Eventually, when Becker could no longer walk at all (maybe after 45 minutes of walking together), we decided to put him back in the water. He had a life jacket after all. Unfortunately, when he was in the water, he was too drunk to actually get back onto the tube. So he just hung off the side and began to freeze to death. Murray and I concernedly ran along beside him as he floated down the river. Finally a group of people appeared on the other side of the river while Murray was on that same side, trying again (fruitlessly) to get back onto his tube. They asked if there was a man in a life jacket. We called to Becker and told him his friends were there to get him. He waved at us. We told him his friends were there to get him. He waved at us. His friends called to him and told him they were there to get him. He waved at them.

And we considered that the end of our moral obligation to Becker. Of course, you should know that Becker was appreciative of our help. He even told us where he lived so that in case we ever needed anything, we can come to him for help. Actually, I'll just extend his offer of help to Daltongirl, because apparently they're pretty much neighbors. I'm sure that Daltongirl will need Becker's help gathering eggs from her chickens in August. Becker will be there to help. And he might even offer her his shoes, if he's feeling particularly patriotic.

After getting rid of Becker (but helping him long enough to earn blessings), we made our way back to Vivian Park where we reunited with Danger and co.

Now during a dating period, you need to be learning as much as possible about your potential future spouse. (Is it weird that I just said that? I'm just stating a fact.) What did I learn about Murray?

1) Trust his hesitation. When he declines to go river rafting, trust that instinct.
2) His delicate, fair skin burns easily. Poor, poor Murray.
3) He is a patriot.
4) He is willing to help drunks.
5) He maintains a positive attitude in a not-so-great situation.


Today I blew our cover.

Nat and I met up for lunch and for a visit to Home Again, my favorite store. She had just come from the gym. I had just thrown on shorts, a tshirt, and a bandana. We weren't looking our finest, but it was great for a Saturday afternoon.

She had called me to get my opinion on a coffee table that could potentially match the armoir I had her buy at Home Again last month. I approved it and she asked me what I thought Home Again's policy on haggling might be. I told her to give it a try.

She got to the counter with her ticket (the table cost $125) and I lurked elsewhere in the store, listening to Nat's negotiation skills. It went something like this:

Nat: What's your policy on negotiating price?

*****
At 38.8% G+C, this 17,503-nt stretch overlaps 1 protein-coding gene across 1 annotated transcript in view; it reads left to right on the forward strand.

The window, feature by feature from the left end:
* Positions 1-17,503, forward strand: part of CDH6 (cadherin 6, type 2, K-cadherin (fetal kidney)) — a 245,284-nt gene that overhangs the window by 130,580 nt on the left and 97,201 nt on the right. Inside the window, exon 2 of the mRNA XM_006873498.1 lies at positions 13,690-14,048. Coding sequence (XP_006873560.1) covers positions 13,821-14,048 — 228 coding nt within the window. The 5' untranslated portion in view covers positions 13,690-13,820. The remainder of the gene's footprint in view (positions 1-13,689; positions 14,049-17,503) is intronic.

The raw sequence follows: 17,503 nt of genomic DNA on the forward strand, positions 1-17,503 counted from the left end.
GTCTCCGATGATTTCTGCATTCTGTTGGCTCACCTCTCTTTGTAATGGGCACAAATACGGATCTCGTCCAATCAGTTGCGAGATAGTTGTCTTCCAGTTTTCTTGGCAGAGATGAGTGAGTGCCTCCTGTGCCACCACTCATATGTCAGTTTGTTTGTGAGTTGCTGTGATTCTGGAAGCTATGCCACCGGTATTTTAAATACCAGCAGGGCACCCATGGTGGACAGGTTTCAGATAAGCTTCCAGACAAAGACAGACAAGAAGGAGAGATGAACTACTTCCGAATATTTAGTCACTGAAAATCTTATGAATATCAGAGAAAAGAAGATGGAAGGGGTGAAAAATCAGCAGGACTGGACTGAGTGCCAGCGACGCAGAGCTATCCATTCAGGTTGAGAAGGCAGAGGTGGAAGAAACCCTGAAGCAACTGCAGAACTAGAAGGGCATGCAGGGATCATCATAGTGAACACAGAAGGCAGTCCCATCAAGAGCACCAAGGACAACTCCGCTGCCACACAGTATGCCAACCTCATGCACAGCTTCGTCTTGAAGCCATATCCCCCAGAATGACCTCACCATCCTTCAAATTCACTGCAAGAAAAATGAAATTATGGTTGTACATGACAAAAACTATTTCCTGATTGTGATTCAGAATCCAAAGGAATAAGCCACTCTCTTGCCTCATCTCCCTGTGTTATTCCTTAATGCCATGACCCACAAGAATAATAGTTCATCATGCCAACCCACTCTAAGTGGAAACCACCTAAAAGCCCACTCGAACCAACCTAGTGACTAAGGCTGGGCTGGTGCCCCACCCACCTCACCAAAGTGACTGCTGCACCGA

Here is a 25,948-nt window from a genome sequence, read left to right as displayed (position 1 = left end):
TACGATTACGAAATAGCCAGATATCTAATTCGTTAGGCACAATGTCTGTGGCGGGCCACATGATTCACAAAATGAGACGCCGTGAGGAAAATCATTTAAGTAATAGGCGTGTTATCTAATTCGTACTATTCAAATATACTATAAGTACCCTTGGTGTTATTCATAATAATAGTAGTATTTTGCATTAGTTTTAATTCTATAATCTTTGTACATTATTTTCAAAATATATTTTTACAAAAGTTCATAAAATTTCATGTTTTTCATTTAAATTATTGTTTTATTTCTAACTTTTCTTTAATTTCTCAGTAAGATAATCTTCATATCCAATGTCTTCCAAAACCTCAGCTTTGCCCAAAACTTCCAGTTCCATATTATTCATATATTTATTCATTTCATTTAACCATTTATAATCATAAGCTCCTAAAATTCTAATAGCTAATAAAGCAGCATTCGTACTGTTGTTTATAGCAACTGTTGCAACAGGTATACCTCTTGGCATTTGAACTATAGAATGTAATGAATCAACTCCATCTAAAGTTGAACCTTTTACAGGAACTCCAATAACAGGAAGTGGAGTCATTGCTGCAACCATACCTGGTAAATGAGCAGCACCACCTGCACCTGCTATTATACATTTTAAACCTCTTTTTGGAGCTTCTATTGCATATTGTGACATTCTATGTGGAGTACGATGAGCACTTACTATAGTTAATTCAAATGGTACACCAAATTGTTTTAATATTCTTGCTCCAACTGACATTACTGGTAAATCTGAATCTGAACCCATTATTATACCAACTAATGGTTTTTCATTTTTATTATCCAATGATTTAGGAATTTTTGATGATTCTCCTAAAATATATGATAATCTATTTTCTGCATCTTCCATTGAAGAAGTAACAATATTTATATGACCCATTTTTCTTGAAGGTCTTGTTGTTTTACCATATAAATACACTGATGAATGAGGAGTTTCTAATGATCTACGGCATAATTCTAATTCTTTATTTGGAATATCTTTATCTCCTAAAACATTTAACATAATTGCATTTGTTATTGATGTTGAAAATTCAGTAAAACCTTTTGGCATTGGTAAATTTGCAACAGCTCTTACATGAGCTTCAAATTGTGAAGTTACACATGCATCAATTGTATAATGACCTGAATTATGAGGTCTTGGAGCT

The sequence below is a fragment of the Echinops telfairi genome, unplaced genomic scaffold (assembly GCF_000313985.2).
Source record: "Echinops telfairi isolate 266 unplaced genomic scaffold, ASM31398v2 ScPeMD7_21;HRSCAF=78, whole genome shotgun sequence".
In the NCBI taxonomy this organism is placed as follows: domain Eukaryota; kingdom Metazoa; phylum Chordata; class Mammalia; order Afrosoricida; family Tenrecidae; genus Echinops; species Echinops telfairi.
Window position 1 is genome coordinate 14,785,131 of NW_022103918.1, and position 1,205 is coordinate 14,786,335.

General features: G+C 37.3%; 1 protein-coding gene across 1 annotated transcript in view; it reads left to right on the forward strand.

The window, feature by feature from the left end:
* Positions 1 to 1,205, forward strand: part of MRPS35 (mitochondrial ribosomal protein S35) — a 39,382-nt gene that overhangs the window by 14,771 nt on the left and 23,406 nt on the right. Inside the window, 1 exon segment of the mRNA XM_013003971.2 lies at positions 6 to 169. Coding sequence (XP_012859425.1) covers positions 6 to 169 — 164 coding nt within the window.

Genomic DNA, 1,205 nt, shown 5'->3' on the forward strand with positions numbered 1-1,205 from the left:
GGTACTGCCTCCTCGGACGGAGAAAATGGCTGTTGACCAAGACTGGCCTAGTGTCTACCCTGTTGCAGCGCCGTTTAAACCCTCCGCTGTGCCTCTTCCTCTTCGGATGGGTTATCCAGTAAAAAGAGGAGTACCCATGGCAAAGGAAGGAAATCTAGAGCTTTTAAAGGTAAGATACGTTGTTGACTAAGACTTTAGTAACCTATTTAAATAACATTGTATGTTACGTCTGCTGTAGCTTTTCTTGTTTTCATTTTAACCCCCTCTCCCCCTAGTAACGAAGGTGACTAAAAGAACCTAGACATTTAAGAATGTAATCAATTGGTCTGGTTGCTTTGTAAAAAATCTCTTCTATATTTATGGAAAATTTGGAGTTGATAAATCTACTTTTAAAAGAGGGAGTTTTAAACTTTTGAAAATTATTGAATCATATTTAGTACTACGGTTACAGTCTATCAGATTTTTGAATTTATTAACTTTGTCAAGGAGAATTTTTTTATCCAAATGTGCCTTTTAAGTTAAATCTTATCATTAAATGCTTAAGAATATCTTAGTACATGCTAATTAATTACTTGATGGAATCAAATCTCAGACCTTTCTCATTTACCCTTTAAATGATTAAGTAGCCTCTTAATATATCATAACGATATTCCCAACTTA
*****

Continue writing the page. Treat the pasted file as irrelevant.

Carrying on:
Worker: Well, it depends on the piece. If it's been in the store for a while and hasn't sold, then we're willing to negotiate down.

Nat: What about this table?

Worker: That came in yesterday. We're not going to negotiate down.

Nat: SOLD!

That's when I started laughing, which probably looked crazy to those around me who didn't know that I was secretly listening to that conversation.

Because I can't leave that store without buying a home accessory, I went to the counter to purchase a $20 bird cage that matches the $14 bird cage I bought last month. When I got to the counter, I asked the ladies, "What's your policy on negotiation?" Then we all had a chuckle because we all knew I was joking, but honestly, I think they'd throw in a free bird cage every now and then if they realize that I keep luring Nat into the store and encouraging her to spend lots and lots of money (about $1000 in the past month).

As they were ringing me up, Nat asked, "Why is it that every time we come here, I spend so much money and you spend so little?" I replied, "Because I'm not a lawyer."

Again, we all enjoyed a good chuckle until the ladies behind the counter looked at us in disbelief and asked Nat, "Wait... are you really a lawyer?" She replied that she was. They told her that knowing that, they surely will never negotiate with her again because she obviously had the necessary money to buy their furniture.

Then they asked me what I do. I said that I'm an editor. And for some reason, that sounds glamorous to people. Well, and for my own pride's sake, I threw in the fact that I also design leather fashion---like handbags. So they decided that since I'm a working professional, too, then I will never have a chance of a bargain price with them.

Anyway. In the end, I've decided my negotiation skills might be worse than Nat's.